• Wed. Nov 29th, 2023

Six Nations squads reflect Scottish hope and English rejuvenation

ByConnie Morgan

Jan 30, 2016

It is that time of the year again, the time when there is experimentation with partnerships, skilful foot-work, and violent collisions. Sadly, it is not the first Big Cheese of second semester, it is the start of the 2016 Six Nations. With the squads having been released last week, numerous questions spring to mind: can anyone beat England? Or can England beat anyone? Too bold? Too young? And where is Brian O’ Driscoll?

There are five words to describe England’s squad: Eddie Jones, bold, young, and uncapped. England have fully undergone a ‘Jonesification’; the new squad includes 10 inexperienced and uncapped players, including Luke Cowan-Dickie and Elliot Daly. England needed to do something dramatic after their disastrous World Cup, but will it be effective – especially since there is a distinct lack of experience, proven to be vital for a successful tournament?

England face Scotland first on February 6 and in truth there are only two outcomes. The new look and inexperienced England team will either hit the ground running and breathe new life into English rugby, or their inexperience will get the better of them, forcing them to concede penalties and ultimately allow Scotland to take control.

The Scottish squad, in theory, should do well this Six Nations, and the team Cotter has picked is a mix of exciting players and the go-to guys. The second row defensive machine of the Gray brothers is on fantastic form, with a stellar club season behind each of them. New squad members like WP Nel and John Hardie are also on sterling form. However, this is where Scotland will start to struggle as a number of other key players are recovering from injuries, or just have not hit top levels of form this season. For instance, Hogg has yet to find his form (even in his preferred position as fullback) while Scotland’s other backs are in trouble as well – Bennett and Visser have leg injuries. Scotland could dazzle us, but the squad still consists of strong forwards and troublesome backs.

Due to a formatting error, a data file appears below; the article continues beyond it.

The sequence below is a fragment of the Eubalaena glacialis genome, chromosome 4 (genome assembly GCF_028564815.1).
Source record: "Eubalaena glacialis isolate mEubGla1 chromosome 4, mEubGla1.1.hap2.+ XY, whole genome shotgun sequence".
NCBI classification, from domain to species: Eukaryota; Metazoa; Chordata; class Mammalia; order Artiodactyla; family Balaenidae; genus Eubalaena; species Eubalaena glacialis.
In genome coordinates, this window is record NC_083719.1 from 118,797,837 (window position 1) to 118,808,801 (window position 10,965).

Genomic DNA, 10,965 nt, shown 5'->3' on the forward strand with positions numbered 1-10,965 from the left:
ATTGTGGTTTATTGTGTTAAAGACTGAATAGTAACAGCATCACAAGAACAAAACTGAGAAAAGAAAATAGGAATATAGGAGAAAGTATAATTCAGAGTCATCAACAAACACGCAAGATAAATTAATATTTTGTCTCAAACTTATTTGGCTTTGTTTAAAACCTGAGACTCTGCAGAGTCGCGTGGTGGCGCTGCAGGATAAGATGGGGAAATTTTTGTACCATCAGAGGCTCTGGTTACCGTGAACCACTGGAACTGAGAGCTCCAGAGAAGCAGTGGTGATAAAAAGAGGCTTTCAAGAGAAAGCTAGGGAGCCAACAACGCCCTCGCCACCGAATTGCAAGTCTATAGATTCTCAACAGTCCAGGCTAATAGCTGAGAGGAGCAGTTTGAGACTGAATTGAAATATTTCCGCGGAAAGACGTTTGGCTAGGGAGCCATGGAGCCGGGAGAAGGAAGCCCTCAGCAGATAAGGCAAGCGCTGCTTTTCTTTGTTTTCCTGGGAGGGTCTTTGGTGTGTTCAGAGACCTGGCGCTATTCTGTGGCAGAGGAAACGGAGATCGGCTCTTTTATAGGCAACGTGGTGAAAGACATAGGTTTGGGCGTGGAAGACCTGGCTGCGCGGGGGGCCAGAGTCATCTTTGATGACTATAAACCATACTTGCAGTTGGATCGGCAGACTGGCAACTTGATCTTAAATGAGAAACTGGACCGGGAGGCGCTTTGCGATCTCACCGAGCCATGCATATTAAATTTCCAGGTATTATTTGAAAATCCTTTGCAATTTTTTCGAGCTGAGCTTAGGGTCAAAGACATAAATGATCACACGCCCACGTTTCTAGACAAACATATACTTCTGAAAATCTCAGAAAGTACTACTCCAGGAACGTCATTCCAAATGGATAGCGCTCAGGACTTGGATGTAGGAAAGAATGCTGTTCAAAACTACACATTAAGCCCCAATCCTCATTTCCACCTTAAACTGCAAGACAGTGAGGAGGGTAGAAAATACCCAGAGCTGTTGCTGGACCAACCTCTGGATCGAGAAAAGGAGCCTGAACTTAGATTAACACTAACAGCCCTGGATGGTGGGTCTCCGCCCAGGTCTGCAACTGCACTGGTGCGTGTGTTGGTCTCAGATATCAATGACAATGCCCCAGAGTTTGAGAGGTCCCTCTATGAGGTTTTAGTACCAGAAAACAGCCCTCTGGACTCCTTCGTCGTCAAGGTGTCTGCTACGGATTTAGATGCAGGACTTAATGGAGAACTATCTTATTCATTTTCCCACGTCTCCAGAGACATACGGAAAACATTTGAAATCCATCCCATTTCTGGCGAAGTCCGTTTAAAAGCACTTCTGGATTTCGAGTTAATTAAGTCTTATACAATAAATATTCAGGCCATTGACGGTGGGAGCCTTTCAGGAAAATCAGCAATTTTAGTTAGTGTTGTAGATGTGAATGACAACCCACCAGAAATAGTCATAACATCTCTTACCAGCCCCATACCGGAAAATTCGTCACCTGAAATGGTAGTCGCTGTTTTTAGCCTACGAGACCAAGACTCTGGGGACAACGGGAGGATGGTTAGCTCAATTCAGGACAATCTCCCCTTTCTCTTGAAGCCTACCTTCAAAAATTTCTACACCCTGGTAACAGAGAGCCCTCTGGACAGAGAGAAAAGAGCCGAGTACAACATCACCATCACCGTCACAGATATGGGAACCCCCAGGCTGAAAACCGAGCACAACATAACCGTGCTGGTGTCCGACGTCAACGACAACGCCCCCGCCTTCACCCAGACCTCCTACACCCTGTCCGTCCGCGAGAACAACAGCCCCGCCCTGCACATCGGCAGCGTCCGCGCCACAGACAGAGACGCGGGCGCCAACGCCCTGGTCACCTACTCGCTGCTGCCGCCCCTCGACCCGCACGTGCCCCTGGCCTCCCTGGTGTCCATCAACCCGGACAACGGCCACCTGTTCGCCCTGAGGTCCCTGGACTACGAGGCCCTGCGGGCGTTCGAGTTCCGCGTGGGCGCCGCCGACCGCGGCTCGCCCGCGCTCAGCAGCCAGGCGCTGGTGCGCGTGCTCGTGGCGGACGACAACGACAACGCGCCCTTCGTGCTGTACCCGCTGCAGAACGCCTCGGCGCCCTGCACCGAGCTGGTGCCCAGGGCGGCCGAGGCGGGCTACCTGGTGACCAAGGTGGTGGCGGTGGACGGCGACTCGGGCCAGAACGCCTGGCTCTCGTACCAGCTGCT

The Irish are the favourites to win, but like Scotland face a host of injury problems – and even worse is that this will be a championship without any of the old Irish legends, namely Brian O’ Driscoll and Paul O’Connell. The team has some very notable exceptions; Leinster front-row pair Cian Healy and Mike Ross, Ulster’s Tommy Bowe, Iain Henderson and Dan Tuohy, and Munster’s Peter O’Mahony are all ruled out through injury. Even so, the squad is pretty much that of Ireland’s World Cup Campaign, and still includes a combination of backs that any Lions coach would die for. Replacing Paul O’Connell as captain is experienced hooker Rory Best, and all eyes are going to be on Ireland to see how they cope without their legends. However, their versatile and very able team have the best opportunity to shush their critics.

Warren Gatland cannot be feeling optimistic if he is already calling Ireland the favourites to take this year’s championship, but has he any right to dismiss his own team? Well no, not really. All the old stalwarts are lining up: Alun wyn Jones, Jamie Roberts, Sam Warburton, George North, and Dan Lydiate are all fit, hardly a second-choice team so far. Wales’ favourite, Halfpenny, is injured, but it is not doom and gloom because Biggar is back with his shuffling shoes ready. Wales, like in the 2015 tournament, has the right balance between experience and youth, and even though some players may not have been firing on all cylinders all season, the Six Nations always brings out the fire in the Welsh. There may not be a Moriarty included in this years’ team, but it does not take Sherlock Holmes to work out that the Welsh are certainly contenders for the championship.


Image courtesy of: Paddy McCann. 

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